This doesn’t mean that we should ignore Covid-19 anti-vaxxers though. We should do everything possible to limit the influence of their diatribe of fake news that often seeks to take advantage of the most vulnerable members of society. But it would be a fatal error to assume this alone can deal with the much broader and nuanced issue of vaccine hesitancy.
The WHO describes vaccine hesitancy as a “reluctance or refusal to vaccinate despite the availability of vaccines.” You can be vaccine hesitant without being an anti-vaxxer and the evidence is clear that only a very small proportion of people are completely opposed to vaccines. Instead, there is an entire spectrum of attitudes to consider.
So what factors precipitate vaccine hesitancy, if not a conspiratorial world view? A group advising the WHO on vaccine strategy identified three key drivers: complacency (i.e. perceived risk of infection and/or disease), inconvenience in accessing vaccines, and lack of confidence. Lack of confidence can stem from a perceived lack of knowledge about vaccination, which is intrinsically linked to the amount of trust people have in the institutions that produce and disseminate information.
No-one denies that we need a huge public health education campaign to complement the Covid-19 vaccination programme. But we can’t rely on paternalistic lecturing that demands passive acceptance of what scientists and politicians have to say. An information campaign should be characterised by transparency and a willingness to tackle common concerns head-on.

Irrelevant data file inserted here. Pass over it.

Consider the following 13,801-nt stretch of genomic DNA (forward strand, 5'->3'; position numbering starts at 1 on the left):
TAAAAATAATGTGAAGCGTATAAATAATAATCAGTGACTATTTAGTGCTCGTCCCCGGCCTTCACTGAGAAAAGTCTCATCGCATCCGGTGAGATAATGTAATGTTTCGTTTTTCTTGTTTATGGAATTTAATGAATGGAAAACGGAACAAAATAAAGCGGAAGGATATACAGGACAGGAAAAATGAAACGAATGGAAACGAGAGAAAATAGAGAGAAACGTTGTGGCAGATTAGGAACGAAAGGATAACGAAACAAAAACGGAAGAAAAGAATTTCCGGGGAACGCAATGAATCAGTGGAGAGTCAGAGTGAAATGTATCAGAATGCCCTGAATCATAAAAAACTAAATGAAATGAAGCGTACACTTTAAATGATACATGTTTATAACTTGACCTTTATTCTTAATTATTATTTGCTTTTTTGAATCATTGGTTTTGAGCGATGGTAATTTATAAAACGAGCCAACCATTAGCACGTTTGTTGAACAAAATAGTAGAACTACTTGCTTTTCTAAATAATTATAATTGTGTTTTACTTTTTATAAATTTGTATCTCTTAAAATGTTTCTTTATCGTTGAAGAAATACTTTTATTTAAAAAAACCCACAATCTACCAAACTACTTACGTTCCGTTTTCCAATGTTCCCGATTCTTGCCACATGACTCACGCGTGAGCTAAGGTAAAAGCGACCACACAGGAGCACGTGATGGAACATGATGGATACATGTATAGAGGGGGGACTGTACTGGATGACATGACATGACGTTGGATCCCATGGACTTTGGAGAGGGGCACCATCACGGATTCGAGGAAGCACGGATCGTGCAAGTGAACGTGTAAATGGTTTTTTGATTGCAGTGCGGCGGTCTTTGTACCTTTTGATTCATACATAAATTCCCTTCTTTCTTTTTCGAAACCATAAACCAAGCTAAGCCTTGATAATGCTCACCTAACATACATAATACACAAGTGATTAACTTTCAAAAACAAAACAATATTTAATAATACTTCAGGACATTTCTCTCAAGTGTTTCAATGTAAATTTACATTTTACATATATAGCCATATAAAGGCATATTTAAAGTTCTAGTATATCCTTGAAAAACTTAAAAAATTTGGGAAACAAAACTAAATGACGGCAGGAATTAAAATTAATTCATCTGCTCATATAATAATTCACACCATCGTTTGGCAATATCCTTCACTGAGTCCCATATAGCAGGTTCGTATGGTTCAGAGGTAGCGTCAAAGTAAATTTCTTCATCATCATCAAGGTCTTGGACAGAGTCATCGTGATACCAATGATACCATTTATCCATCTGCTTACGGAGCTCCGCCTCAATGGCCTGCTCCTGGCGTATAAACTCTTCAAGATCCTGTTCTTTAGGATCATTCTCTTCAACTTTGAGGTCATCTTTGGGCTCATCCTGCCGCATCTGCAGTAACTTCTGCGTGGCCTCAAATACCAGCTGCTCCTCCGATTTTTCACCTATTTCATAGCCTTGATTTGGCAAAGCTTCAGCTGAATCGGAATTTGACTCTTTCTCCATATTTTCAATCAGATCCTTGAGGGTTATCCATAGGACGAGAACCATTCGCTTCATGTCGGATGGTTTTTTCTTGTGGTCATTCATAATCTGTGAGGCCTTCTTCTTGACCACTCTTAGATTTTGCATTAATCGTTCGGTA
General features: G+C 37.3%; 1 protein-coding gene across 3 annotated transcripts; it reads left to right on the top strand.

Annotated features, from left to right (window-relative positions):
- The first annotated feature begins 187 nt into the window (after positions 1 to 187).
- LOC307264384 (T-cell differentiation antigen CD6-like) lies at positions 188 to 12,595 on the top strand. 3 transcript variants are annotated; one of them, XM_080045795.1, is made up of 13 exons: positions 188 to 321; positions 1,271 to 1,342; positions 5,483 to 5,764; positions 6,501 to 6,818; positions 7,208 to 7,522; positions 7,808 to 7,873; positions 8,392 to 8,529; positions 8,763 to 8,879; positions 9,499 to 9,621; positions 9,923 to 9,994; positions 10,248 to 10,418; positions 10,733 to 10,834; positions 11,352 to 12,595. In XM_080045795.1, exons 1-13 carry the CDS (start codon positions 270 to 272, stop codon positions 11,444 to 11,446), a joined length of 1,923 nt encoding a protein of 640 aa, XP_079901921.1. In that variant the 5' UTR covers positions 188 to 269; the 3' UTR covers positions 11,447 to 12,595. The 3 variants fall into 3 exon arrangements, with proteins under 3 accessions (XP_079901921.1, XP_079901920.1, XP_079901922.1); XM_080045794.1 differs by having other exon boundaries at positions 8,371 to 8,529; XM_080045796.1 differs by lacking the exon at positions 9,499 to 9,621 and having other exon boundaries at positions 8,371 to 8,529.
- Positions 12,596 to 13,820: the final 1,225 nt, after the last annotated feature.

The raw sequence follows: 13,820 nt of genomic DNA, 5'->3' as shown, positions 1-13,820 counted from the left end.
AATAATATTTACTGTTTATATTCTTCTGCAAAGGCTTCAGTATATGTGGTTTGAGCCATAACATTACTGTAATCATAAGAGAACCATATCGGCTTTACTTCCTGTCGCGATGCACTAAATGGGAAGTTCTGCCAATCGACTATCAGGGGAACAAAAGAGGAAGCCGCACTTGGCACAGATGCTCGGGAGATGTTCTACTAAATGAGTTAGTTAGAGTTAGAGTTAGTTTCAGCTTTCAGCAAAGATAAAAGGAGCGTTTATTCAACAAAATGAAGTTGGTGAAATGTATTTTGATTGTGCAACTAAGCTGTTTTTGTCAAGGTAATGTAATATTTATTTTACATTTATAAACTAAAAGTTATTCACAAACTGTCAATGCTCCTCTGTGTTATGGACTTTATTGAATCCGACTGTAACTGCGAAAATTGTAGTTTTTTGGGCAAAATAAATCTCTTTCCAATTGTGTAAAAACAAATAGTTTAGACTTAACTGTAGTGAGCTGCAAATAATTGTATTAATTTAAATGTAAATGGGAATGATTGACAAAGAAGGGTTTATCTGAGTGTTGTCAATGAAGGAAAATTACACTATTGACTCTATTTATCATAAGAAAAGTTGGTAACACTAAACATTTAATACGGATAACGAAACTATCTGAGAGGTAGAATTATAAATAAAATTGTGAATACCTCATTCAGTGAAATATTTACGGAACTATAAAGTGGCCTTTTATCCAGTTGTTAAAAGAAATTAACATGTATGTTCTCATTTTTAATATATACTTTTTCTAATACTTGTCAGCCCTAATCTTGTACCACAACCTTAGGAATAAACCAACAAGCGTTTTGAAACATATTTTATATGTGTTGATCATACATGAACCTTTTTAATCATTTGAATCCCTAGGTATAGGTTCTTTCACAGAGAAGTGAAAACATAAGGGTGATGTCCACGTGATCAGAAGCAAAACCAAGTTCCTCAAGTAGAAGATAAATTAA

Furthermore, we must not underestimate the importance of a localised approach to Covid-19 vaccination programmes. A local approach has too often fallen by the wayside during this pandemic, despite the fact it is typically bolstered by a wealth of experience and expertise that national approaches could never hope to offer.
Local councils need to be adequately funded and resourced to ensure they are able to reach so-called ‘under-served’ communities. This must also include dissemination of culturally sensitive and non-English language material where appropriate.
I would be passing the buck if I didn’t acknowledge the obligation of healthcare professionals to support mass vaccination efforts. After all, we are the ones who will be having discussions about vaccination and administering the vaccine, and we know that advice from healthcare professionals is one of the most important predictors of vaccine acceptance.
The lack of face-to-face consultations will no doubt make having these discussions more difficult, but one tangible action would be to introduce a mandatory and concise online learning module for healthcare professionals that educates us on vaccine hesitancy and gives us useful pointers on how to broach this difficult topic.
People have clung to the hope of a coronavirus vaccine throughout this crisis for a reason: it is the ethical and safe way of achieving herd immunity and a return to “normal life.” Now, with the promise of what may be an effective vaccine on the horizon, the government must ensure that navigating the nuanced area of vaccine hesitancy takes a central role in its strategy.
We cannot squander this opportunity. A successful coronavirus vaccination programme offers a path to recovery from the biggest public health crisis in a century, but it also has the potential to influence attitudes towards vaccines for many years to come.